Just when you thought "Forrest Gump" was about a man's inspirational and influential journey to find happiness, it turns out our humble hero had plenty to be proud of. In the book, Forrest is very "well-endowed" and experiences quite the sexual awakening with Jenny. Beginning with some dirty-talk, Jenny shows her simple-minded stud various positions to wrap his mind and body around.
'The Pursuit of Happyness'
In the movie adaptation of "The Pursuit of Happyness," the plot centers around a man seeking a better life for himself and his young son. The book couldn't be farther from the wholesome depiction the film presents of the relationship between son and stepfather. Chris Gardner actively fantasizes about murdering his abusive guardian, even going so far as to precisely plot out a scheme involving an "accidental" death by refrigerator.
Heavily sanitizing its source material, the entire film plot of "Slumdog Millionaire" fails to accurately portray the harsh reality presented in the book. While the movie has Jamal going on a game show to earn money to start a better life, the book reveals his intentions are much more sinister. Seeking revenge against the show's host for abusing his girlfriend, Jamal threatens to shoot him if he doesn't reveal the correct answer to the winning trivia question. Clearly the belief that "it's not cheating if you don't get caught" wasn't inspirational enough for the film's writers.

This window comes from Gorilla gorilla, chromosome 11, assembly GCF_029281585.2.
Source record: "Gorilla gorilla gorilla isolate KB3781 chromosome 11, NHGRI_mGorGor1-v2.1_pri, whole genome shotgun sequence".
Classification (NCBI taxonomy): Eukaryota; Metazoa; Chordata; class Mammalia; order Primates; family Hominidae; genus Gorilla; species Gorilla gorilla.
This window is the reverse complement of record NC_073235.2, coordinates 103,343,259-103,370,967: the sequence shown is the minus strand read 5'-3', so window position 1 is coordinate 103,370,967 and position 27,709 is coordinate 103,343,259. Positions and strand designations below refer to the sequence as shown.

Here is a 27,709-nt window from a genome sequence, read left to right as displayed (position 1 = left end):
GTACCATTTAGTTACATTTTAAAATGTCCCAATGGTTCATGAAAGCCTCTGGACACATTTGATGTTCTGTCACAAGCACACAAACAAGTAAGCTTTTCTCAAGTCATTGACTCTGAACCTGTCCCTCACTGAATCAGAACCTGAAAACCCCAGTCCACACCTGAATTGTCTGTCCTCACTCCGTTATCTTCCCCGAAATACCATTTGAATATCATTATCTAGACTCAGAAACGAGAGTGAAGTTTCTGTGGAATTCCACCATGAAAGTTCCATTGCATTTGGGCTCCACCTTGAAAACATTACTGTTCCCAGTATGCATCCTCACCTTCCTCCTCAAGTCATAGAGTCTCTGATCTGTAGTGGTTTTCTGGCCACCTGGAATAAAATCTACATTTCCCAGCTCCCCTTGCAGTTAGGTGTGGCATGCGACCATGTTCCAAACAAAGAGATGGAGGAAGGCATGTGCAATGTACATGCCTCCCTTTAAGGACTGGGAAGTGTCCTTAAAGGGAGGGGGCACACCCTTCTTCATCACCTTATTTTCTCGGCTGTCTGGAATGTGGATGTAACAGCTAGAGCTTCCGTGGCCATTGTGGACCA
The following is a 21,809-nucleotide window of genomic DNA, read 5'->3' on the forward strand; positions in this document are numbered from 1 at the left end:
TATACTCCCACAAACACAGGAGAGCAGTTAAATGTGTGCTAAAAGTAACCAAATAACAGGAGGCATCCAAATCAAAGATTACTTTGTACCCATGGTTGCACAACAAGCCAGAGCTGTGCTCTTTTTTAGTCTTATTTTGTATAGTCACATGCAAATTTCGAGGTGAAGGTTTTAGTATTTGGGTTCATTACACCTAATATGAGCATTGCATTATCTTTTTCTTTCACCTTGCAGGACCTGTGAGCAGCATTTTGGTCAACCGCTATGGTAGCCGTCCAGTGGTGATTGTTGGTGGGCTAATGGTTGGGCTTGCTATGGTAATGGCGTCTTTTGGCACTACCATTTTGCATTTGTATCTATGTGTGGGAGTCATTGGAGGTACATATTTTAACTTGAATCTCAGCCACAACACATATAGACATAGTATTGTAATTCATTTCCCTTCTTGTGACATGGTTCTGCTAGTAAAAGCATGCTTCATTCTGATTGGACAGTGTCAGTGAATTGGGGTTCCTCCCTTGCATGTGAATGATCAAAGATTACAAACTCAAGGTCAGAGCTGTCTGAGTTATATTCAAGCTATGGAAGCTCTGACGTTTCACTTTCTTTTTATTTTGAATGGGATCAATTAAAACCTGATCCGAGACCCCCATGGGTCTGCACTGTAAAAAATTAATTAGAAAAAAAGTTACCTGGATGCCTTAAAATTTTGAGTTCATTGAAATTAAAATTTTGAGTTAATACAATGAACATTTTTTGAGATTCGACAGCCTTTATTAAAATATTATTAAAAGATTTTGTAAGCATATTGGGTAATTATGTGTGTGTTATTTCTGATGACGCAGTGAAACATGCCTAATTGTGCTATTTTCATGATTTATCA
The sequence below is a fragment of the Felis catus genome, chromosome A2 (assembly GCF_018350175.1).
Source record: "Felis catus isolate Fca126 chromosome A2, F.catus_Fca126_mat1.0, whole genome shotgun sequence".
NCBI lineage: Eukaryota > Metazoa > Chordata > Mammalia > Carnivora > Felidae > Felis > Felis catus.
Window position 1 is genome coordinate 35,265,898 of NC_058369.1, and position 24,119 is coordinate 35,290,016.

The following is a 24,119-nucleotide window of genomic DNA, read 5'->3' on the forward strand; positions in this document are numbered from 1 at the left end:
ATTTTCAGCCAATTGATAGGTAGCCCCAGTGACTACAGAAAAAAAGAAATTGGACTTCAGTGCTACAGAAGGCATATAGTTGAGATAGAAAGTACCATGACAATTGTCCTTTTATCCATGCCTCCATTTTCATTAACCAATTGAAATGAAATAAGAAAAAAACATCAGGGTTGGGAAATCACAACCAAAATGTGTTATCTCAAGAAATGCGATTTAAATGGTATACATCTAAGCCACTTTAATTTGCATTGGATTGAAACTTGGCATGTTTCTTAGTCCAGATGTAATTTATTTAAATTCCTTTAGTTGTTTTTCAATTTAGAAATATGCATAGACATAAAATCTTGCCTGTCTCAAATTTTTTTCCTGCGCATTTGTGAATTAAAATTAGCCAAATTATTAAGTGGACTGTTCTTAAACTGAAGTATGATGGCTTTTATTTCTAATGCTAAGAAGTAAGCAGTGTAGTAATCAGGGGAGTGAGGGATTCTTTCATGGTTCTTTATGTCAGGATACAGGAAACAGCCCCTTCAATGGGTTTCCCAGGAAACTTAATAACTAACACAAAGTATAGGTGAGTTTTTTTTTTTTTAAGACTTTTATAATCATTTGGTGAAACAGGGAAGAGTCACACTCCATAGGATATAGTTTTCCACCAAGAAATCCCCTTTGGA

'Life of Pi'
Breathtaking CGI special effects weren't enough when it came to watering down the more graphic scenes featured in the book version of "Life of Pi." Trapped on a boat with a tiger, orangutan, hyena, and zebra, Pi witnesses the true meaning of "the circle of life." First the hyena gets knee-deep in the zebra's insides as it devours the poor thing alive before ripping the orangutan's head clean off. At one point, Pi is forced to eat the orangutan's "droppings" as a means of survival.
'Game of Thrones'